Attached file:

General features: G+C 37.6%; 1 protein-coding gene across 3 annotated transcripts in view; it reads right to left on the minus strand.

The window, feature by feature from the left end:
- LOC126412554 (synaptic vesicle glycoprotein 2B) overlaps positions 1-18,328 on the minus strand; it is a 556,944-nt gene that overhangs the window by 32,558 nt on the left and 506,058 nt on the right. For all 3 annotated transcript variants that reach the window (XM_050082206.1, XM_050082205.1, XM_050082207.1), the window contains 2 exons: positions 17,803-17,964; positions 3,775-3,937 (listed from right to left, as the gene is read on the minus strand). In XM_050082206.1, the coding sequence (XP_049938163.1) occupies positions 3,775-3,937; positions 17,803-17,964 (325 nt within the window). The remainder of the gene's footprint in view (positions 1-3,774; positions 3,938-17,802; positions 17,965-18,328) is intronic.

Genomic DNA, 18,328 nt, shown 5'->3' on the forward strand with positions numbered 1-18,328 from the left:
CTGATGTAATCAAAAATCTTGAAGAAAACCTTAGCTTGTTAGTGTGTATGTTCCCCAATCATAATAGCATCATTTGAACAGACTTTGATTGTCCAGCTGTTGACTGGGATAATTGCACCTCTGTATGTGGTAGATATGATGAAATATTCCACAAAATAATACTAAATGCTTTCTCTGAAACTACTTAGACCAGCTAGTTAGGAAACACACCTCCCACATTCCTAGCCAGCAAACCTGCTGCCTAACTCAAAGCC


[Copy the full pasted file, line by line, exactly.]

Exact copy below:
General features: G+C 37.6%; 1 protein-coding gene across 3 annotated transcripts in view; it reads right to left on the minus strand.

The window, feature by feature from the left end:
- LOC126412554 (synaptic vesicle glycoprotein 2B) overlaps positions 1-18,328 on the minus strand; it is a 556,944-nt gene that overhangs the window by 32,558 nt on the left and 506,058 nt on the right. For all 3 annotated transcript variants that reach the window (XM_050082206.1, XM_050082205.1, XM_050082207.1), the window contains 2 exons: positions 17,803-17,964; positions 3,775-3,937 (listed from right to left, as the gene is read on the minus strand). In XM_050082206.1, the coding sequence (XP_049938163.1) occupies positions 3,775-3,937; positions 17,803-17,964 (325 nt within the window). The remainder of the gene's footprint in view (positions 1-3,774; positions 3,938-17,802; positions 17,965-18,328) is intronic.

Genomic DNA, 18,328 nt, shown 5'->3' on the forward strand with positions numbered 1-18,328 from the left:
CTGATGTAATCAAAAATCTTGAAGAAAACCTTAGCTTGTTAGTGTGTATGTTCCCCAATCATAATAGCATCATTTGAACAGACTTTGATTGTCCAGCTGTTGACTGGGATAATTGCACCTCTGTATGTGGTAGATATGATGAAATATTCCACAAAATAATACTAAATGCTTTCTCTGAAACTACTTAGACCAGCTAGTTAGGAAACACACCTCCCACATTCCTAGCCAGCAAACCTGCTGCCTAACTCAAAGCC